Whether you like the iPad or not, you have to admit that Apple has brought back interest in tablets. Now Dell is offering its own, based on Android, that doubles up as a phone…
Dell is one of the many PC-manufacturers that is getting into the mobile phone business, realising that Android gives them the tools to turn out products quickly and easily.
At the start of the year, it showed off a number of different tablet concepts to use Google’s operating system, with 5-inch, 7-inch and 9-inch models.
Although the company has signalled its intention to produce a family of Android-based tablets, the only one to have gone on sale so far is the 5-inch version. As Apple is rumoured to be producing a smaller iPad, most likely 7-inch, we can probably predict the size of the next version.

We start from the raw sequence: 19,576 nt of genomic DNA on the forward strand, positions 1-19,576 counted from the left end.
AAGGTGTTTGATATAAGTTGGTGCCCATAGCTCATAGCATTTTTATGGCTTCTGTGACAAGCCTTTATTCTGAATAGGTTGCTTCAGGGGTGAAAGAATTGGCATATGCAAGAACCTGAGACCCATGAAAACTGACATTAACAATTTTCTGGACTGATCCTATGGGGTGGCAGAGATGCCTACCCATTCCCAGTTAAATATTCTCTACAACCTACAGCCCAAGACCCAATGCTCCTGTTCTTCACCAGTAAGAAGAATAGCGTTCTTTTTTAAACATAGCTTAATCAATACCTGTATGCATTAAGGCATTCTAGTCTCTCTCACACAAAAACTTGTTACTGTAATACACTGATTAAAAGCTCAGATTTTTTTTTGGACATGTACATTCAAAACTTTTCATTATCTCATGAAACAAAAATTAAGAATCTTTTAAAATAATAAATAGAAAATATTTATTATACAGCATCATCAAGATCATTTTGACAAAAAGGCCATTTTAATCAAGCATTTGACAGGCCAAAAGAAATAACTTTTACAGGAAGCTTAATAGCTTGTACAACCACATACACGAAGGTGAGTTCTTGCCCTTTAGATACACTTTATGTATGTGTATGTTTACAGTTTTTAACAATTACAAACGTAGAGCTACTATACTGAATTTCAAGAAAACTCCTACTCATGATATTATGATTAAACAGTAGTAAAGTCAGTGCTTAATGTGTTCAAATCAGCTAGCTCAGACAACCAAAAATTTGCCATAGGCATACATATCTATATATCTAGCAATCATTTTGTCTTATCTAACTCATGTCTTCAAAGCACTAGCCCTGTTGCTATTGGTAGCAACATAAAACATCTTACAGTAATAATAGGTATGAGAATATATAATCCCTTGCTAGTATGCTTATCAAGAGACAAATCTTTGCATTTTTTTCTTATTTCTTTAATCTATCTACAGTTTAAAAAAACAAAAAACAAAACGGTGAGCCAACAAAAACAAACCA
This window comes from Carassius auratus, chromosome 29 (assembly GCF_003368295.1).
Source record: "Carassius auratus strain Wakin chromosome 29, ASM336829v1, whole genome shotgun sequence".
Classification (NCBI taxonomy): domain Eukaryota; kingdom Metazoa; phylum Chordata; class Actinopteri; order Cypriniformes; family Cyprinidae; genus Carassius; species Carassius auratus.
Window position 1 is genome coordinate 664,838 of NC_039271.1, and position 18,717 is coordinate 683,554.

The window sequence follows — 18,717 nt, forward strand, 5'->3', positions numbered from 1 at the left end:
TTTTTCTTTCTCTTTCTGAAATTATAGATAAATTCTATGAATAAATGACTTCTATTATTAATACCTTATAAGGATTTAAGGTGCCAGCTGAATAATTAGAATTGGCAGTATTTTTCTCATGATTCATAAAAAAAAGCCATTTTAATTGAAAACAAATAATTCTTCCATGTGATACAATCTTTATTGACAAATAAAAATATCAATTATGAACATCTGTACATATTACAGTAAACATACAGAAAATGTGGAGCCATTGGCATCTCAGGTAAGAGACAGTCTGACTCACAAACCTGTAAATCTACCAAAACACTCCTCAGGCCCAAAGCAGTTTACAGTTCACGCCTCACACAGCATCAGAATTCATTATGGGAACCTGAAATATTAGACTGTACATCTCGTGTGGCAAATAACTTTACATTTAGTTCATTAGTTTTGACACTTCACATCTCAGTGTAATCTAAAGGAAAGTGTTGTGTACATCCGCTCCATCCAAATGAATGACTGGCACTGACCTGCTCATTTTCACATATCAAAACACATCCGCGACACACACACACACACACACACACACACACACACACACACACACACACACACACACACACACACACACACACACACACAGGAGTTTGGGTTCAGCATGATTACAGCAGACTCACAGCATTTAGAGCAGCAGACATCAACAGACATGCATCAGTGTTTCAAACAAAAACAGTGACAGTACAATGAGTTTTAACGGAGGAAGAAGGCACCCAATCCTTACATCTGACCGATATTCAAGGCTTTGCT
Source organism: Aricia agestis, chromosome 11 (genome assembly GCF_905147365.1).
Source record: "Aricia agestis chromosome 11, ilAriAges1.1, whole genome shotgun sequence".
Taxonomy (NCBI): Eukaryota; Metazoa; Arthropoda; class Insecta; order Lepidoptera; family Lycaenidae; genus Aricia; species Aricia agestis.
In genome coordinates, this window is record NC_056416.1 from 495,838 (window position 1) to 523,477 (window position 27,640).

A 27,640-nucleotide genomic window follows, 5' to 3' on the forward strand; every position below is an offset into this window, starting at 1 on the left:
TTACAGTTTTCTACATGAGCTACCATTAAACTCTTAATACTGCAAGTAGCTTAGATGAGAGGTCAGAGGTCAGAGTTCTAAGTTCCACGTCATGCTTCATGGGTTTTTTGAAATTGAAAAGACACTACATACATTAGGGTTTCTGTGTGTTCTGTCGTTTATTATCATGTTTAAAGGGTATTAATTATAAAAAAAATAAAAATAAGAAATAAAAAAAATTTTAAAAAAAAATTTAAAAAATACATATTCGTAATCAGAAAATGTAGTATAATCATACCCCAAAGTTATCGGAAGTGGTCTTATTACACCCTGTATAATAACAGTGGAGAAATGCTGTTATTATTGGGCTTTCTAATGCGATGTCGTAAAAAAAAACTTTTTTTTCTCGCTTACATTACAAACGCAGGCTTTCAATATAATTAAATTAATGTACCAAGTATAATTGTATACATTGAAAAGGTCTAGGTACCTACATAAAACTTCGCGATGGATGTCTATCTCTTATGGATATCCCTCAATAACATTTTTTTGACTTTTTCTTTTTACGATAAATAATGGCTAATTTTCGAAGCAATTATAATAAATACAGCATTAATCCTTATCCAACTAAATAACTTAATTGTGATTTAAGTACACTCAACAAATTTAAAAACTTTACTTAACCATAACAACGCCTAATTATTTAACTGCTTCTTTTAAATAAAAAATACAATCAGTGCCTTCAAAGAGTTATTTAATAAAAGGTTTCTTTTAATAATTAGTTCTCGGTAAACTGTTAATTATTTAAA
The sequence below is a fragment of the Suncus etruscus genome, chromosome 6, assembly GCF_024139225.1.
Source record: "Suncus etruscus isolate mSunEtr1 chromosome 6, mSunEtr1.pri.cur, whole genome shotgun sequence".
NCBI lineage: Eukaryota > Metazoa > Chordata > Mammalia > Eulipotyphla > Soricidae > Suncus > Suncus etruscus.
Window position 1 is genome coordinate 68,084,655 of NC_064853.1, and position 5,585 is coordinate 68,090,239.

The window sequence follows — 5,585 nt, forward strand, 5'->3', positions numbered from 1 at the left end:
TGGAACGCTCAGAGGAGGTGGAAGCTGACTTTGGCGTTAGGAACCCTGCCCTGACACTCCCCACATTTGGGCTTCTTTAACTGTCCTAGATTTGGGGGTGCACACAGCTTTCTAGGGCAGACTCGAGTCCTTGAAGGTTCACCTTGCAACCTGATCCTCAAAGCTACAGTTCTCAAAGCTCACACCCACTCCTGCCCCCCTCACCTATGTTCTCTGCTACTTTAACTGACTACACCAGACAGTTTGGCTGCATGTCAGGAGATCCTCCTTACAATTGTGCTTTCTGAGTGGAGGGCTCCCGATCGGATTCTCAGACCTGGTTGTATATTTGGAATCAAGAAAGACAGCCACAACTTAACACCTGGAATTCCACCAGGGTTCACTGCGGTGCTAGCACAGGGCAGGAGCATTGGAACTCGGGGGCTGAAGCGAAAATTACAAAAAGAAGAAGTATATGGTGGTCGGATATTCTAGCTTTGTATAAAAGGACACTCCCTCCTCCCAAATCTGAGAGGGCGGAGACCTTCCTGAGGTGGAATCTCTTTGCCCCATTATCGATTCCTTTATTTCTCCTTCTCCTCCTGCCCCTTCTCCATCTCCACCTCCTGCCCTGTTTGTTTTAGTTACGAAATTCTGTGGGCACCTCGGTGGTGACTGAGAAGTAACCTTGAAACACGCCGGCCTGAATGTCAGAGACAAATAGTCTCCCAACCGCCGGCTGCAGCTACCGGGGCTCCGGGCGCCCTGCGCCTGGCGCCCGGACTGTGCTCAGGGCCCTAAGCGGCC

But, as many iPad owners are finding, too large a screen impacts on portability. That makes a 5-inch model seem quite sensible, and it’s hardly small. Even at this size, it’s too big to use as a phone, although it has been designed to work as one. Dell must have had a real dilemma when deciding whether to include phone functionality or not. Given that it has both Wi-Fi and 3G, it is capable of functioning as a phone, so Dell opted to allow it to work as one. Realistically, nobody is going to have this as their main phone – which means having another contract on something a little more sensible. But it’s perhaps reassuring to know that, if you needed to just the once you could make a call on the Streak.
Like the iPad, you’re most likely going to use this at home or in an office most of the time. It does make us wonder if a Wi-Fi only model would have sufficed, or been offered as a cheaper alternative.
For some reason, Dell has opted to use a totally non-standard data and charging connector, which is a stupid mistake. It means you’ve now got even less incentive to take the Streak with you, as it means carrying your one non-standard lead, or buying a spare non-standard lead. Dell has obviously forgotten that the entire industry is moving over to micro-USB sockets, which are smaller and more manageable.